Section 10: What happens once I have made an application for adjudication?

Once an application for adjudication has been properly served, the first step will be for the appointor to appoint an adjudicator to determine your dispute.

Under the Act, the appointor must appoint an adjudicator within five business days after receiving the application and notify all parties in writing accordingly. If the appointor fails to appoint an adjudicator within this timeframe, then the Building Commission will do so.

The second step is for the respondent to then prepare its response. The respondent has 10 business days from being served with the application to prepare a response.

If you are the respondent, it is important to be aware of the time limit you have for preparing a submission. Failure to provide a response does not prevent the adjudicator from determining the payment dispute, and without your submission it may make it difficult for the adjudicator to assess your position or make a determination in your favour.

The response must be in writing and contain certain information. This includes:

  • the name of the appointed adjudicator or prescribed appointor and their contact details;
  • the applicant’s name and contact details;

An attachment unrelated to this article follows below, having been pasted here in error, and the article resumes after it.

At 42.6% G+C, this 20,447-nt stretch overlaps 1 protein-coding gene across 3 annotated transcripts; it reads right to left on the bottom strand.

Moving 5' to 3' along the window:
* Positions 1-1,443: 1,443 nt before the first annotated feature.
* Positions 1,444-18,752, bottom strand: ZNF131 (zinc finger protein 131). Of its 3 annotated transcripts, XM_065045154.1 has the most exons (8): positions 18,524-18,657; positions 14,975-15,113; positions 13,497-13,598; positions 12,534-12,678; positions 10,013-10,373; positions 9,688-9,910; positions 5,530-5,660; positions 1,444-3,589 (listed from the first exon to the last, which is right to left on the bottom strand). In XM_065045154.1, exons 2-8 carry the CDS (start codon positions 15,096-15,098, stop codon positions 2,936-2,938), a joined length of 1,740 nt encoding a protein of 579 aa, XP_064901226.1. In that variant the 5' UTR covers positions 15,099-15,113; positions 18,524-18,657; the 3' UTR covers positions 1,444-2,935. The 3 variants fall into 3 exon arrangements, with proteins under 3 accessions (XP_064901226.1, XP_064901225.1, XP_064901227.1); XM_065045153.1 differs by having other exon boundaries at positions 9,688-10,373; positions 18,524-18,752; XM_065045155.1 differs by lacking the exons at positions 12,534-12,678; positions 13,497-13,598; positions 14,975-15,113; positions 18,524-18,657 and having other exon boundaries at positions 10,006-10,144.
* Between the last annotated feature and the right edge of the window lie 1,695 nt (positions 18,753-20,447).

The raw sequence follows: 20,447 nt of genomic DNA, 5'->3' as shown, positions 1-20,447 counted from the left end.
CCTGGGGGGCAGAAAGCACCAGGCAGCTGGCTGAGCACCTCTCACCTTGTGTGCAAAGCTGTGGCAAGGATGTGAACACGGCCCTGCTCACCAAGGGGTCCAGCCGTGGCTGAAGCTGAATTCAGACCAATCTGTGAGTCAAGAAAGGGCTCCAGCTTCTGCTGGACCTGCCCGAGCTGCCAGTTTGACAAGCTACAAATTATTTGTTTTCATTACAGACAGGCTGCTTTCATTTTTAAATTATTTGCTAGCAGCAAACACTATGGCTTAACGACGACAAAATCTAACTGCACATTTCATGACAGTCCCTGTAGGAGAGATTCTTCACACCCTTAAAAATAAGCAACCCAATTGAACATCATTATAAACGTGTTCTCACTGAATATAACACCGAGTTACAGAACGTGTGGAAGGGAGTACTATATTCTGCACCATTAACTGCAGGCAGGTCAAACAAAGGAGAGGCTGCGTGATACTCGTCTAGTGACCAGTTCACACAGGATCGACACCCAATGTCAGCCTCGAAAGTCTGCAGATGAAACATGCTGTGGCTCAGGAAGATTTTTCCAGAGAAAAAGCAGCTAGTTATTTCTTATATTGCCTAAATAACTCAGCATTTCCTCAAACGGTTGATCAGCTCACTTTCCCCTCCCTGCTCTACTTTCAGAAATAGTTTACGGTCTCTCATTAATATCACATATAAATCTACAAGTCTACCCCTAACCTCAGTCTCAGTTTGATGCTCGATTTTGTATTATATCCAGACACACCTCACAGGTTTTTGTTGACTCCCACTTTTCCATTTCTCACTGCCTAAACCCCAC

• the respondent’s name and contact details;
  • the details of the rejection or dispute of the payment claim; and
  • any information, documentation and submissions which will be relied upon in the adjudication.

Once the response has been prepared it must be served on the applicant and the adjudicator (or the appointor if an adjudicator has not yet been appointed). The Building Commission has produced a form to assist you in preparing a response, which is available on the Commission’s website.

The third step is then for the adjudicator to assess the payment dispute and make a determination based on the information provided by both parties.

NEXT – Section 11: What does the adjudicator do?

BACK – Section 9: How do I make an application for adjudication?

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